Quotations from Peter Geiermann, The Narrow Way (New York: Benziger, 1914).

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External Senses – Part 2 of 3

Continuing his discussion on bringing the five external senses under the control of reason, Father Geiermann addresses the sense of hearing. He writes: “If we do not wish to be imbued with false principles and desire to preserve our hearts undefiled, we must turn away from (1) all irreligious and immodest conversation; (2) from all uncharitable remarks and criticism; (3) from all idle gossip, especially with persons of the opposite sex; and (4) from all sensational rumors and idle reports.”

Instead, Father Geiermann advises us to hear the wisdom of the saints. St. Thomas Aquinas suggested that the listener do four things: listen patiently, weigh wisely, report the good, and forget the rest. St. Anthony said that three things defile the ears: boastful words, detracting remarks, and vain flattery. And St. Bernard advised that we willingly hear, devoutly receive, and carefully preserve whatever pertains to the salvation of our souls.

Since much of what reaches the ear comes from the tongue, Father Geiermann has this to say about the proper use of speech: “A right use of the tongue is made (1) in honoring God by prayer and divine praise; (2) in communicating with a neighbor in justice and kindness on business, social, and charitable affairs; (3) especially by consoling the unfortunate, in speaking well of all, in conversing on edifying subjects. But a wrong use of the tongue is made by all irreverent, disrespectful, uncharitable, and indelicate remarks.”

The Psalmist prayed that the Lord set a watch before his mouth and a door around his lips that his heart may not incline to evil words (Ps 140:3-4). Father Geiermann writes: “We exercise a custody over the tongue (1) by always thinking well of all; (2) by always wishing well to all; (3) by repressing all impetuosity to speak; (4) by weighing what we are about to say, so that we speak in season and offend not against modesty, charity, justice, or truth.”

Quotations from Peter Geiermann, The Narrow Way (New York: Benziger, 1914).

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External Senses – Part 1 of 3

Here the Redemptorist Father Peter Geiermann discusses the importance of bringing the five external senses under the control of reason. He writes: “By following their senses instead of regulating their conduct according to the word of God, our first parents lost happiness and brought sin and misery into the world. In consequence of their sensuality human nature inclines to evil, the world allures to sin, and Satan has grown astute in tempting mankind. Before us stand the tree of life and the tree of the knowledge of good and evil. The spirit inclines to the former, the flesh to the latter. As we obtain knowledge primarily through the senses, St. Augustine aptly calls them ‘the doors by which life and death enter the soul.’ If we do not wish death to enter our souls through the senses we must keep them so completely under the control of reason enlightened by faith that we can turn them instinctively from any unforeseen danger and concentrate them on what is conducive to life eternal. This subjugation of the senses, says Thomas a Kempis, purifies the heart, gives peace to the soul, and inclines the will to devotion.”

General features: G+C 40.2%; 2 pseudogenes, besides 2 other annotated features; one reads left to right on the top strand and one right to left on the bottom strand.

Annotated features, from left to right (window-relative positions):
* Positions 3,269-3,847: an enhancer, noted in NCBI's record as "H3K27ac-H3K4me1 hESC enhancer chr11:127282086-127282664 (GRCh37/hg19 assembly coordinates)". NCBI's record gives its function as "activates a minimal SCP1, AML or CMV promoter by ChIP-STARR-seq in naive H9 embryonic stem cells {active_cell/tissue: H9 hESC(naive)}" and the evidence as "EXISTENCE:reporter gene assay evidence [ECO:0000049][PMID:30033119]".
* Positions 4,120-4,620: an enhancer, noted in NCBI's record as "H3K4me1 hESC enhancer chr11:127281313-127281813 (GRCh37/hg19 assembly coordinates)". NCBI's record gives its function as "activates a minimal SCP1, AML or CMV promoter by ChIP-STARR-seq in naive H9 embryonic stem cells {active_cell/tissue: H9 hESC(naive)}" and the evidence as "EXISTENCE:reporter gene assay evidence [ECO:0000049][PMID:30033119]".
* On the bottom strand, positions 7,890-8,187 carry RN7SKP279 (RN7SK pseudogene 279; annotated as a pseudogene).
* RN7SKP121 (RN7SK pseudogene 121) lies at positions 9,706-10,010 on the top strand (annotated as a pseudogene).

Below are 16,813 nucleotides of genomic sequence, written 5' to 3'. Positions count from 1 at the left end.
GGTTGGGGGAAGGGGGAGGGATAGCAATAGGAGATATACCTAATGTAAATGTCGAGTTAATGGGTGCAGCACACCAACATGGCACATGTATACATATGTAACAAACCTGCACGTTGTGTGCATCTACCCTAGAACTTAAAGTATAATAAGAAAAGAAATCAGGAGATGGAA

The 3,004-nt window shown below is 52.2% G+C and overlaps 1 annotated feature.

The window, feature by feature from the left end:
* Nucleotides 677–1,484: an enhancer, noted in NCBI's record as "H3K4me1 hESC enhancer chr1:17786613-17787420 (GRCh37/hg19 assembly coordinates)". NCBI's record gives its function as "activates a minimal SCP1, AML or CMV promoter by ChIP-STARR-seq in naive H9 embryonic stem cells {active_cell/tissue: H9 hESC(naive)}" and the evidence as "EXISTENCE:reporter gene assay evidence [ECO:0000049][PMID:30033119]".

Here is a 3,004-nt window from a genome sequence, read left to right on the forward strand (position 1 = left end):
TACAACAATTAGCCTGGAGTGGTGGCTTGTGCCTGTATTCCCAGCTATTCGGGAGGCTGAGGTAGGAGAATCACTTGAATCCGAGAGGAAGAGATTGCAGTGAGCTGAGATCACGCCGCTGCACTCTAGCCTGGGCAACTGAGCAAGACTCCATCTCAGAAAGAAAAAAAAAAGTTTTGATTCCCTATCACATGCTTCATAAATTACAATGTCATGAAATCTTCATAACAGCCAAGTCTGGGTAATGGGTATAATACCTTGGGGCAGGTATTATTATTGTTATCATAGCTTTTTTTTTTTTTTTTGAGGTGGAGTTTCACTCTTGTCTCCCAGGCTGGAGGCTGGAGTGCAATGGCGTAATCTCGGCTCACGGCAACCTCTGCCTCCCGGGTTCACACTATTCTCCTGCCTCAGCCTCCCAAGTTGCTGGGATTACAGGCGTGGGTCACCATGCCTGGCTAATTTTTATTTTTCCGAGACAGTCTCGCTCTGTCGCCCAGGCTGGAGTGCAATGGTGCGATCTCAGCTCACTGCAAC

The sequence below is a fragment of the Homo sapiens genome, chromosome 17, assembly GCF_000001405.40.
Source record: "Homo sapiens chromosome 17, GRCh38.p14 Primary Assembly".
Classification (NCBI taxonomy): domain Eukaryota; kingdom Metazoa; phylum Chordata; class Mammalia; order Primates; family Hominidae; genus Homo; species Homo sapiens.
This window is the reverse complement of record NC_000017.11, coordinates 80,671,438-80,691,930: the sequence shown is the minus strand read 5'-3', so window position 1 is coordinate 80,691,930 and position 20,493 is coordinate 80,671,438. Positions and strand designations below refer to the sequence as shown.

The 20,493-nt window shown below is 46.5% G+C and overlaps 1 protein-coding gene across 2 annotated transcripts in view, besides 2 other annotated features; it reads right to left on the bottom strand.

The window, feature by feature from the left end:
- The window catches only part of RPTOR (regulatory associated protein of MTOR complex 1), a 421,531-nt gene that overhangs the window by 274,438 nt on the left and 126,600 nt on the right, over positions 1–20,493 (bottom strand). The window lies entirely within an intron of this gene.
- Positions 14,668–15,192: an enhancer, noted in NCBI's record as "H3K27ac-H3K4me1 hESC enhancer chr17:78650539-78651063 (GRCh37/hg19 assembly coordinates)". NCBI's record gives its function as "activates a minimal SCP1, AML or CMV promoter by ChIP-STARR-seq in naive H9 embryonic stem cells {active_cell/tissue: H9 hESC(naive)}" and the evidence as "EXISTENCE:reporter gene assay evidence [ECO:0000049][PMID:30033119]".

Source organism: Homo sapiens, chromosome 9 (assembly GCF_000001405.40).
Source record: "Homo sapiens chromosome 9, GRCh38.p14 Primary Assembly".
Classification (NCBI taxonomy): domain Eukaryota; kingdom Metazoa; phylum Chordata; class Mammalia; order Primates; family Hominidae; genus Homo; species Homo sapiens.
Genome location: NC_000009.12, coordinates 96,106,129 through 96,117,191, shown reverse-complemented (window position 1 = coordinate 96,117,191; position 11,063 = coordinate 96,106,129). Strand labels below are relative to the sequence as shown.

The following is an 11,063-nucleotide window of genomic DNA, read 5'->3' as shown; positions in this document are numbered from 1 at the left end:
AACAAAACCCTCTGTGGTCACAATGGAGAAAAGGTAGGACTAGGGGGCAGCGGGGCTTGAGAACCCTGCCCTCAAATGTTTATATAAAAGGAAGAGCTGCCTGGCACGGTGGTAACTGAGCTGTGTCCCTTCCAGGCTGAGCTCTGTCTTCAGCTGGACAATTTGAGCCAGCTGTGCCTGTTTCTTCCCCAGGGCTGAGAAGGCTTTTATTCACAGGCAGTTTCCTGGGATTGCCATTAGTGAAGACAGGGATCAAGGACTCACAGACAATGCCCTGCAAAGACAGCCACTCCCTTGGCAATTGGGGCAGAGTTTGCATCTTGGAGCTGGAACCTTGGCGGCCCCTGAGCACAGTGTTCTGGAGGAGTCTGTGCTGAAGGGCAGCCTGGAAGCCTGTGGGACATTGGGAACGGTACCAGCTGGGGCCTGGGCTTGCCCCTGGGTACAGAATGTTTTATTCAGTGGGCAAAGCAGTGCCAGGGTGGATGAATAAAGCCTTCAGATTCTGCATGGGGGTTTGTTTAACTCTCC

Concerning the sense of sight, Father Geiermann writes: “The most numerous and the most lasting impressions made on the soul usually enter through the sense of sight. To cultivate purity of heart it will therefore be necessary to exercise specially custody of the eyes. Without doing anything extravagant or ridiculous this can easily be accomplished by those who keep the Christian ideal constantly before their minds and are determined to attain it in their daily lives. In all things let them (1) act from principle and guard against natural impulse; (2) watch and pray that they may enjoy the special protection of Divine Providence; (3) conquer fickleness of heart by cultivating a tender conscience; (4) not fix their gaze on a person of the opposite sex that might easily incite them to impure thoughts or desires; (5) avoid suggestive books, pictures, and plays; (6) guard against idle curiosity; and (7) by the contemplation of the beauties of nature learn to raise their minds and hearts to God.”